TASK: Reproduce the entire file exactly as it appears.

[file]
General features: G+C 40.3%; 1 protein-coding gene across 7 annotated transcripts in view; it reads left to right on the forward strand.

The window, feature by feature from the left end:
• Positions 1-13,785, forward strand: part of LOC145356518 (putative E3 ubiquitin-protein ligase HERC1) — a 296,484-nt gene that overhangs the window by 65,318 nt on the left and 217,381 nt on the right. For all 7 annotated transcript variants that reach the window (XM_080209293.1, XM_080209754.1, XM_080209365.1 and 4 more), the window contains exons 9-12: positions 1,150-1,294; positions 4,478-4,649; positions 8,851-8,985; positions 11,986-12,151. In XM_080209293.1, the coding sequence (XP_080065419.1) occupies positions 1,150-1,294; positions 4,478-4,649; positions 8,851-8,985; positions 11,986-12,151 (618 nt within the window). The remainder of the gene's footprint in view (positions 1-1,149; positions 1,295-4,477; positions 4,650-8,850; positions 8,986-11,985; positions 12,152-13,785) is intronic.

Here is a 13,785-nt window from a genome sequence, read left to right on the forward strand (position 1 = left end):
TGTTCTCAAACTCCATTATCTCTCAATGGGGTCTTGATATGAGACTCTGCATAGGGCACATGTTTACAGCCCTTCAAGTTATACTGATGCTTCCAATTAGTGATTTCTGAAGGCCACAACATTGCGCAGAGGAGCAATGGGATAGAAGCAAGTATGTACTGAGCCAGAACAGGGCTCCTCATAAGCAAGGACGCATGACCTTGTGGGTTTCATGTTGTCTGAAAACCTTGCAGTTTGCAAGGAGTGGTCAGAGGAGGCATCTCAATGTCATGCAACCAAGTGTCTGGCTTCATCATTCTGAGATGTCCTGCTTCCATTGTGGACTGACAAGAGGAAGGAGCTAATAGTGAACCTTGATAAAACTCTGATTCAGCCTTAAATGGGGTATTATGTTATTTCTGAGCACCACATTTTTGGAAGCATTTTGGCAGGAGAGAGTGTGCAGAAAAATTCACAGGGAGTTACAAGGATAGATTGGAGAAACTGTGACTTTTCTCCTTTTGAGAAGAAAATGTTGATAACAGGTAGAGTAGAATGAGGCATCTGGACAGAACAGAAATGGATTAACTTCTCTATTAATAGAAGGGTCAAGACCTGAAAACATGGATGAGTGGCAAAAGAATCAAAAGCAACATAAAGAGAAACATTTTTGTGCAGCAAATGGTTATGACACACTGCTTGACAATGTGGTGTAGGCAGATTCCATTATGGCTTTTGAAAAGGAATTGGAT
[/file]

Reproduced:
General features: G+C 40.3%; 1 protein-coding gene across 7 annotated transcripts in view; it reads left to right on the forward strand.

The window, feature by feature from the left end:
• Positions 1-13,785, forward strand: part of LOC145356518 (putative E3 ubiquitin-protein ligase HERC1) — a 296,484-nt gene that overhangs the window by 65,318 nt on the left and 217,381 nt on the right. For all 7 annotated transcript variants that reach the window (XM_080209293.1, XM_080209754.1, XM_080209365.1 and 4 more), the window contains exons 9-12: positions 1,150-1,294; positions 4,478-4,649; positions 8,851-8,985; positions 11,986-12,151. In XM_080209293.1, the coding sequence (XP_080065419.1) occupies positions 1,150-1,294; positions 4,478-4,649; positions 8,851-8,985; positions 11,986-12,151 (618 nt within the window). The remainder of the gene's footprint in view (positions 1-1,149; positions 1,295-4,477; positions 4,650-8,850; positions 8,986-11,985; positions 12,152-13,785) is intronic.

Here is a 13,785-nt window from a genome sequence, read left to right on the forward strand (position 1 = left end):
TGTTCTCAAACTCCATTATCTCTCAATGGGGTCTTGATATGAGACTCTGCATAGGGCACATGTTTACAGCCCTTCAAGTTATACTGATGCTTCCAATTAGTGATTTCTGAAGGCCACAACATTGCGCAGAGGAGCAATGGGATAGAAGCAAGTATGTACTGAGCCAGAACAGGGCTCCTCATAAGCAAGGACGCATGACCTTGTGGGTTTCATGTTGTCTGAAAACCTTGCAGTTTGCAAGGAGTGGTCAGAGGAGGCATCTCAATGTCATGCAACCAAGTGTCTGGCTTCATCATTCTGAGATGTCCTGCTTCCATTGTGGACTGACAAGAGGAAGGAGCTAATAGTGAACCTTGATAAAACTCTGATTCAGCCTTAAATGGGGTATTATGTTATTTCTGAGCACCACATTTTTGGAAGCATTTTGGCAGGAGAGAGTGTGCAGAAAAATTCACAGGGAGTTACAAGGATAGATTGGAGAAACTGTGACTTTTCTCCTTTTGAGAAGAAAATGTTGATAACAGGTAGAGTAGAATGAGGCATCTGGACAGAACAGAAATGGATTAACTTCTCTATTAATAGAAGGGTCAAGACCTGAAAACATGGATGAGTGGCAAAAGAATCAAAAGCAACATAAAGAGAAACATTTTTGTGCAGCAAATGGTTATGACACACTGCTTGACAATGTGGTGTAGGCAGATTCCATTATGGCTTTTGAAAAGGAATTGGAT